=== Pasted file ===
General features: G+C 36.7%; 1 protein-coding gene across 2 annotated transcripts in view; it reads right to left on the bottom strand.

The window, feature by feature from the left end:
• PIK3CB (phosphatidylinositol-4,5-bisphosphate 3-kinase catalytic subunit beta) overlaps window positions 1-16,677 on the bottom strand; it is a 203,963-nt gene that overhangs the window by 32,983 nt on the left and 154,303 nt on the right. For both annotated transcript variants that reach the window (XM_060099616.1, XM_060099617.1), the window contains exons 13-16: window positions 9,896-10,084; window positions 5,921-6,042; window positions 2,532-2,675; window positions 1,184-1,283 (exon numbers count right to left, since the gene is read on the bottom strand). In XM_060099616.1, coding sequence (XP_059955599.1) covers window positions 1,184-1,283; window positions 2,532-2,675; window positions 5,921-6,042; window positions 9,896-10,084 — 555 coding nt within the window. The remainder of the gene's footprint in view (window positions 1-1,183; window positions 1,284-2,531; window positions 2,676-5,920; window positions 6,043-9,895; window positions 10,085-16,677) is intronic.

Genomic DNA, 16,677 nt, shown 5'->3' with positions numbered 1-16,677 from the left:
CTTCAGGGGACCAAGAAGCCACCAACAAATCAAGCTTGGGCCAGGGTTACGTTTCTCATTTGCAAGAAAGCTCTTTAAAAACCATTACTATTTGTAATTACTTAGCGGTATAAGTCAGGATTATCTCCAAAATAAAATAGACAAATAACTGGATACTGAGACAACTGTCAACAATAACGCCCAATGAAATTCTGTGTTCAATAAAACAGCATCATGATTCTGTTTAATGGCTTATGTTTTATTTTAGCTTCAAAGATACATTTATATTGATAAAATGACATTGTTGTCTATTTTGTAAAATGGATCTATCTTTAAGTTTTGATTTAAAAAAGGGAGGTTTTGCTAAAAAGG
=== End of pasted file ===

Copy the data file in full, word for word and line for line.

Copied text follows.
General features: G+C 36.7%; 1 protein-coding gene across 2 annotated transcripts in view; it reads right to left on the bottom strand.

The window, feature by feature from the left end:
• PIK3CB (phosphatidylinositol-4,5-bisphosphate 3-kinase catalytic subunit beta) overlaps window positions 1-16,677 on the bottom strand; it is a 203,963-nt gene that overhangs the window by 32,983 nt on the left and 154,303 nt on the right. For both annotated transcript variants that reach the window (XM_060099616.1, XM_060099617.1), the window contains exons 13-16: window positions 9,896-10,084; window positions 5,921-6,042; window positions 2,532-2,675; window positions 1,184-1,283 (exon numbers count right to left, since the gene is read on the bottom strand). In XM_060099616.1, coding sequence (XP_059955599.1) covers window positions 1,184-1,283; window positions 2,532-2,675; window positions 5,921-6,042; window positions 9,896-10,084 — 555 coding nt within the window. The remainder of the gene's footprint in view (window positions 1-1,183; window positions 1,284-2,531; window positions 2,676-5,920; window positions 6,043-9,895; window positions 10,085-16,677) is intronic.

Genomic DNA, 16,677 nt, shown 5'->3' with positions numbered 1-16,677 from the left:
CTTCAGGGGACCAAGAAGCCACCAACAAATCAAGCTTGGGCCAGGGTTACGTTTCTCATTTGCAAGAAAGCTCTTTAAAAACCATTACTATTTGTAATTACTTAGCGGTATAAGTCAGGATTATCTCCAAAATAAAATAGACAAATAACTGGATACTGAGACAACTGTCAACAATAACGCCCAATGAAATTCTGTGTTCAATAAAACAGCATCATGATTCTGTTTAATGGCTTATGTTTTATTTTAGCTTCAAAGATACATTTATATTGATAAAATGACATTGTTGTCTATTTTGTAAAATGGATCTATCTTTAAGTTTTGATTTAAAAAAGGGAGGTTTTGCTAAAAAGG